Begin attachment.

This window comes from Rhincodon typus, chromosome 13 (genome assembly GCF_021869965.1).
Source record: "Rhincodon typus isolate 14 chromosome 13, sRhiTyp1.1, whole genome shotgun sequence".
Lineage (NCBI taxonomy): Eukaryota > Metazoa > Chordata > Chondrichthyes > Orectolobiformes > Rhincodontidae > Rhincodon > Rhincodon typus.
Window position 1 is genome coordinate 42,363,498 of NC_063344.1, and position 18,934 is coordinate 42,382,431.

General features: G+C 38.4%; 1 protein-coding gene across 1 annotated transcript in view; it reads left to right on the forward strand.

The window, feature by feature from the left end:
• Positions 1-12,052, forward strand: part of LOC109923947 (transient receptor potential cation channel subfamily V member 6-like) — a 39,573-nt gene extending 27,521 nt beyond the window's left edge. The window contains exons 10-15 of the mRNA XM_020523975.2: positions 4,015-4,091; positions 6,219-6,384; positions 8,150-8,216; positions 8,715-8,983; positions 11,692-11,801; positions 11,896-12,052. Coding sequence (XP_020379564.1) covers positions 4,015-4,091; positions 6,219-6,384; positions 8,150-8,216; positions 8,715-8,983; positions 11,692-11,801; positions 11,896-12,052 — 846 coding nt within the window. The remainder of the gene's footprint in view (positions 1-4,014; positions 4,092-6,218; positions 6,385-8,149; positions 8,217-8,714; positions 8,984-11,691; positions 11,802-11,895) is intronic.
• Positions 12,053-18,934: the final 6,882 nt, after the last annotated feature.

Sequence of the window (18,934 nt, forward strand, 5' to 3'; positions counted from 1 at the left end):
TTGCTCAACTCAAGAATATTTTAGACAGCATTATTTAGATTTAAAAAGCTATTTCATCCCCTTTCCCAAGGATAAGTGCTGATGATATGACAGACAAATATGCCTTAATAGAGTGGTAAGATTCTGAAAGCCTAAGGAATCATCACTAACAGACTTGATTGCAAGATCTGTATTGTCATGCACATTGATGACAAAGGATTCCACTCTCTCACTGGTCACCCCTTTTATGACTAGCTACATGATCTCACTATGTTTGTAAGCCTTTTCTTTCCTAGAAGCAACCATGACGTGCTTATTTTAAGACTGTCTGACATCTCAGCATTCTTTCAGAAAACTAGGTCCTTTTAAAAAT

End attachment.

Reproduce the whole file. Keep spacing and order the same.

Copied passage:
This window comes from Rhincodon typus, chromosome 13 (genome assembly GCF_021869965.1).
Source record: "Rhincodon typus isolate 14 chromosome 13, sRhiTyp1.1, whole genome shotgun sequence".
Lineage (NCBI taxonomy): Eukaryota > Metazoa > Chordata > Chondrichthyes > Orectolobiformes > Rhincodontidae > Rhincodon > Rhincodon typus.
Window position 1 is genome coordinate 42,363,498 of NC_063344.1, and position 18,934 is coordinate 42,382,431.

General features: G+C 38.4%; 1 protein-coding gene across 1 annotated transcript in view; it reads left to right on the forward strand.

The window, feature by feature from the left end:
• Positions 1-12,052, forward strand: part of LOC109923947 (transient receptor potential cation channel subfamily V member 6-like) — a 39,573-nt gene extending 27,521 nt beyond the window's left edge. The window contains exons 10-15 of the mRNA XM_020523975.2: positions 4,015-4,091; positions 6,219-6,384; positions 8,150-8,216; positions 8,715-8,983; positions 11,692-11,801; positions 11,896-12,052. Coding sequence (XP_020379564.1) covers positions 4,015-4,091; positions 6,219-6,384; positions 8,150-8,216; positions 8,715-8,983; positions 11,692-11,801; positions 11,896-12,052 — 846 coding nt within the window. The remainder of the gene's footprint in view (positions 1-4,014; positions 4,092-6,218; positions 6,385-8,149; positions 8,217-8,714; positions 8,984-11,691; positions 11,802-11,895) is intronic.
• Positions 12,053-18,934: the final 6,882 nt, after the last annotated feature.

Sequence of the window (18,934 nt, forward strand, 5' to 3'; positions counted from 1 at the left end):
TTGCTCAACTCAAGAATATTTTAGACAGCATTATTTAGATTTAAAAAGCTATTTCATCCCCTTTCCCAAGGATAAGTGCTGATGATATGACAGACAAATATGCCTTAATAGAGTGGTAAGATTCTGAAAGCCTAAGGAATCATCACTAACAGACTTGATTGCAAGATCTGTATTGTCATGCACATTGATGACAAAGGATTCCACTCTCTCACTGGTCACCCCTTTTATGACTAGCTACATGATCTCACTATGTTTGTAAGCCTTTTCTTTCCTAGAAGCAACCATGACGTGCTTATTTTAAGACTGTCTGACATCTCAGCATTCTTTCAGAAAACTAGGTCCTTTTAAAAAT